Department of Sport, Health Sciences and Social Work

Recovery and First Episode Psychosis: A Critical Literature Review

    • OS psychosis-banner-1270-x-420
  • Introduction:

    Over a lifetime, approximately one in 100 people are affected by serious psychosis or schizophrenia at some point in their life (TSC 2012). First episode psychosis (FEP) commonly occurs in late adolescence or early adulthood. Adolescence and young adulthood is a vital phase for social development, vocational accomplishment and establishment of peer networks. Experiencing FEP during this time can therefore significantly impact upon an individual’s educational, vocational, social and emotional development.

    Evidence has shown that intervening within 3-5 years of a FEP can significantly improve long term outcomes. Occupational therapy (OT) is one of the core healthcare professions delivering evidence-based interventions within modern community mental health services, including Early Intervention in Psychosis (EIP) teams. OTs in EIP play a key role in supporting individuals to achieve occupational and functional recovery following a FEP. Despite considerable growth in evidence-based interventions, services and research for young people with FEP, less attention has been given to factors influencing recovery from individuals who have experienced FEP.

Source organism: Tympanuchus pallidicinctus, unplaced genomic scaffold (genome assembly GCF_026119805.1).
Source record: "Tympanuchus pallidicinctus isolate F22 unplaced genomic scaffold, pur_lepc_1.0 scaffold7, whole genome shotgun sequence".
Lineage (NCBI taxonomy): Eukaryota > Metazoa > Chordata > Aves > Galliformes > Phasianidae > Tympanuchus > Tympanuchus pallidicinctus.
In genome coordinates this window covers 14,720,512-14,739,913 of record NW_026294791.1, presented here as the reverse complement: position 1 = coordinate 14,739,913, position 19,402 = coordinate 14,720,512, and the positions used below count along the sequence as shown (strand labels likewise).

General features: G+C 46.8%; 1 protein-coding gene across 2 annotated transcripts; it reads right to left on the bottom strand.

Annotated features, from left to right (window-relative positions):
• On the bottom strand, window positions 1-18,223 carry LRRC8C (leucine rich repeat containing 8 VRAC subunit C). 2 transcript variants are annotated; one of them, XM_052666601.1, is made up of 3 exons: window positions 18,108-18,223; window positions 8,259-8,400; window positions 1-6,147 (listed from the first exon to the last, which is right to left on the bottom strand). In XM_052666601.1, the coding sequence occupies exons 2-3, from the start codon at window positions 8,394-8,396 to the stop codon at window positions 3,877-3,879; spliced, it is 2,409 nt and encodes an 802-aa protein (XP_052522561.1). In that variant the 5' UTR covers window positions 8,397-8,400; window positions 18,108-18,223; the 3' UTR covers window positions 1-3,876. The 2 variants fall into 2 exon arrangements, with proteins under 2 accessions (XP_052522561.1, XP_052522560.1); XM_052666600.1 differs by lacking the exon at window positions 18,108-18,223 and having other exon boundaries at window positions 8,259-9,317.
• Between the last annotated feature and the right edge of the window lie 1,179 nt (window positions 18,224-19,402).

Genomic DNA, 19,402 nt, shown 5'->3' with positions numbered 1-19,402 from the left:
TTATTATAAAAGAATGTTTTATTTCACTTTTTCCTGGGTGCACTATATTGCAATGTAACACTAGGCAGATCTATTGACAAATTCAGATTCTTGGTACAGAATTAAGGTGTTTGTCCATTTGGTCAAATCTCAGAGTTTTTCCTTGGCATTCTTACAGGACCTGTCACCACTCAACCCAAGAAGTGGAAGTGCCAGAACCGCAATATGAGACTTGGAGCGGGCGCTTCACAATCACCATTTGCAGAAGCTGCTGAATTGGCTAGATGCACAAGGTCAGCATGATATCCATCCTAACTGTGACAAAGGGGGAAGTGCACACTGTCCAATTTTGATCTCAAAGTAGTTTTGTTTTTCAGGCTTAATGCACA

Aim:

    To understand what factors enhance or impede recovery following FEP, from the perspective of those with lived experience. Exploring individuals’ perspectives is fundamental for informing recovery orientated occupational therapy practice.

    Method:

    This study employed a critical literature review methodology. Four databases were searched systematically from November 2015 until March 2016. Ten qualitative articles meeting the inclusion criteria were retrieved. Methodological quality of these studies was assessed by systematic critical appraisal. The findings of the included studies were thematically analysed.

    Results:

    Thematic analysis identified a multi-faceted and dynamic relationship between factors enhancing and impeding recovery from FEP. Six key themes were identified. Factors which enhanced recovery included: (1) meaningful occupation, (2) social support, and (3) personal responsibility. The factors that impeded recovery included: (1) stigma, (2) psychological distress, and (3) medication side effects.

    Conclusions:

    The findings of this review suggest that engagement in meaningful occupations is a core dimension of recovery from FEP. The present study, produced distinctive findings that identified the need for OTs to support individuals to achieve a balance between enhancing and impeding factors. OTs need to maintain an emphasis on the enhancing factors, ensuring ascendance over impeding aspects, in order to facilitate recovery from FEP.